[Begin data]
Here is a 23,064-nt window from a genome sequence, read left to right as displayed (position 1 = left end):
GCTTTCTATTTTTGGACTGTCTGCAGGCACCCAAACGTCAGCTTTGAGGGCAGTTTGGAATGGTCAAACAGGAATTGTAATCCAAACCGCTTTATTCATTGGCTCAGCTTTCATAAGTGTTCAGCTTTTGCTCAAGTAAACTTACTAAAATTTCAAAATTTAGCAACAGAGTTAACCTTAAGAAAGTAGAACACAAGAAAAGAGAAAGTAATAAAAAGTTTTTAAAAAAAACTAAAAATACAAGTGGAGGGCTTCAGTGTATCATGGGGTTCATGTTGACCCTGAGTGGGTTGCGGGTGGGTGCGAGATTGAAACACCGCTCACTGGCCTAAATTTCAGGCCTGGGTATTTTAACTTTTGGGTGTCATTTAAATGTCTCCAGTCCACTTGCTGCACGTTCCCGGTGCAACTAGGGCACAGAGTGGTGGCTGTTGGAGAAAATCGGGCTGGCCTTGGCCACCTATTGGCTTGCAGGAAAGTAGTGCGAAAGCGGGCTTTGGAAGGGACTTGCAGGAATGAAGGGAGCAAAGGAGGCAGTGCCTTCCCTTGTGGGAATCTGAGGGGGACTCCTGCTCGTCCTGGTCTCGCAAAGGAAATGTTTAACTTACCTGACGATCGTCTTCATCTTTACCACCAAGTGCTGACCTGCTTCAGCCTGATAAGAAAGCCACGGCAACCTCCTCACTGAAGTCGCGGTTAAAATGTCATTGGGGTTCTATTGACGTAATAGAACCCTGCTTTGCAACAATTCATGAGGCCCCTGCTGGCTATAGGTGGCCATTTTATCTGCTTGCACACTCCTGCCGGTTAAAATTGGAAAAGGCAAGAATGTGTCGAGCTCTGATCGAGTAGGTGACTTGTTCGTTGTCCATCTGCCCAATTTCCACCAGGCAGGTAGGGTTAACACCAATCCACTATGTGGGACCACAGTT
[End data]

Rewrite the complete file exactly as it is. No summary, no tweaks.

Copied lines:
Here is a 23,064-nt window from a genome sequence, read left to right as displayed (position 1 = left end):
GCTTTCTATTTTTGGACTGTCTGCAGGCACCCAAACGTCAGCTTTGAGGGCAGTTTGGAATGGTCAAACAGGAATTGTAATCCAAACCGCTTTATTCATTGGCTCAGCTTTCATAAGTGTTCAGCTTTTGCTCAAGTAAACTTACTAAAATTTCAAAATTTAGCAACAGAGTTAACCTTAAGAAAGTAGAACACAAGAAAAGAGAAAGTAATAAAAAGTTTTTAAAAAAAACTAAAAATACAAGTGGAGGGCTTCAGTGTATCATGGGGTTCATGTTGACCCTGAGTGGGTTGCGGGTGGGTGCGAGATTGAAACACCGCTCACTGGCCTAAATTTCAGGCCTGGGTATTTTAACTTTTGGGTGTCATTTAAATGTCTCCAGTCCACTTGCTGCACGTTCCCGGTGCAACTAGGGCACAGAGTGGTGGCTGTTGGAGAAAATCGGGCTGGCCTTGGCCACCTATTGGCTTGCAGGAAAGTAGTGCGAAAGCGGGCTTTGGAAGGGACTTGCAGGAATGAAGGGAGCAAAGGAGGCAGTGCCTTCCCTTGTGGGAATCTGAGGGGGACTCCTGCTCGTCCTGGTCTCGCAAAGGAAATGTTTAACTTACCTGACGATCGTCTTCATCTTTACCACCAAGTGCTGACCTGCTTCAGCCTGATAAGAAAGCCACGGCAACCTCCTCACTGAAGTCGCGGTTAAAATGTCATTGGGGTTCTATTGACGTAATAGAACCCTGCTTTGCAACAATTCATGAGGCCCCTGCTGGCTATAGGTGGCCATTTTATCTGCTTGCACACTCCTGCCGGTTAAAATTGGAAAAGGCAAGAATGTGTCGAGCTCTGATCGAGTAGGTGACTTGTTCGTTGTCCATCTGCCCAATTTCCACCAGGCAGGTAGGGTTAACACCAATCCACTATGTGGGACCACAGTT